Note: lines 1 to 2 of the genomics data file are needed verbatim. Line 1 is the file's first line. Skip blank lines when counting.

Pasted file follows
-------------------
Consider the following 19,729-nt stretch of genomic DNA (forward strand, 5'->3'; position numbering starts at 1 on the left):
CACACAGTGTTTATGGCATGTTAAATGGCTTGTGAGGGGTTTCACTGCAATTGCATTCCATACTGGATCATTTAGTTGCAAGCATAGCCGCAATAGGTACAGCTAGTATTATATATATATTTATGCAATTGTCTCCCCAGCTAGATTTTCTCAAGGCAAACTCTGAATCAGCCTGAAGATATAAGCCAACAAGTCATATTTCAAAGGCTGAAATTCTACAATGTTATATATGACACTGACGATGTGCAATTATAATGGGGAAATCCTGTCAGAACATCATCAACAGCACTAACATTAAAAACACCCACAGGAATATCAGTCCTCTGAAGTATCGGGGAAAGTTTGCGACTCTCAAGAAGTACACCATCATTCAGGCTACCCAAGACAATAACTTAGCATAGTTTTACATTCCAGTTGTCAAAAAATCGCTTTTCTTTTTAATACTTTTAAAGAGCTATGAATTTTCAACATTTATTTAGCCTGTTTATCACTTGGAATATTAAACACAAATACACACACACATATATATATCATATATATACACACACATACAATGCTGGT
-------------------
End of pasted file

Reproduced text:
Consider the following 19,729-nt stretch of genomic DNA (forward strand, 5'->3'; position numbering starts at 1 on the left):
CACACAGTGTTTATGGCATGTTAAATGGCTTGTGAGGGGTTTCACTGCAATTGCATTCCATACTGGATCATTTAGTTGCAAGCATAGCCGCAATAGGTACAGCTAGTATTATATATATATTTATGCAATTGTCTCCCCAGCTAGATTTTCTCAAGGCAAACTCTGAATCAGCCTGAAGATATAAGCCAACAAGTCATATTTCAAAGGCTGAAATTCTACAATGTTATATATGACACTGACGATGTGCAATTATAATGGGGAAATCCTGTCAGAACATCATCAACAGCACTAACATTAAAAACACCCACAGGAATATCAGTCCTCTGAAGTATCGGGGAAAGTTTGCGACTCTCAAGAAGTACACCATCATTCAGGCTACCCAAGACAATAACTTAGCATAGTTTTACATTCCAGTTGTCAAAAAATCGCTTTTCTTTTTAATACTTTTAAAGAGCTATGAATTTTCAACATTTATTTAGCCTGTTTATCACTTGGAATATTAAACACAAATACACACACACATATATATATCATATATATACACACACATACAATGCTGGT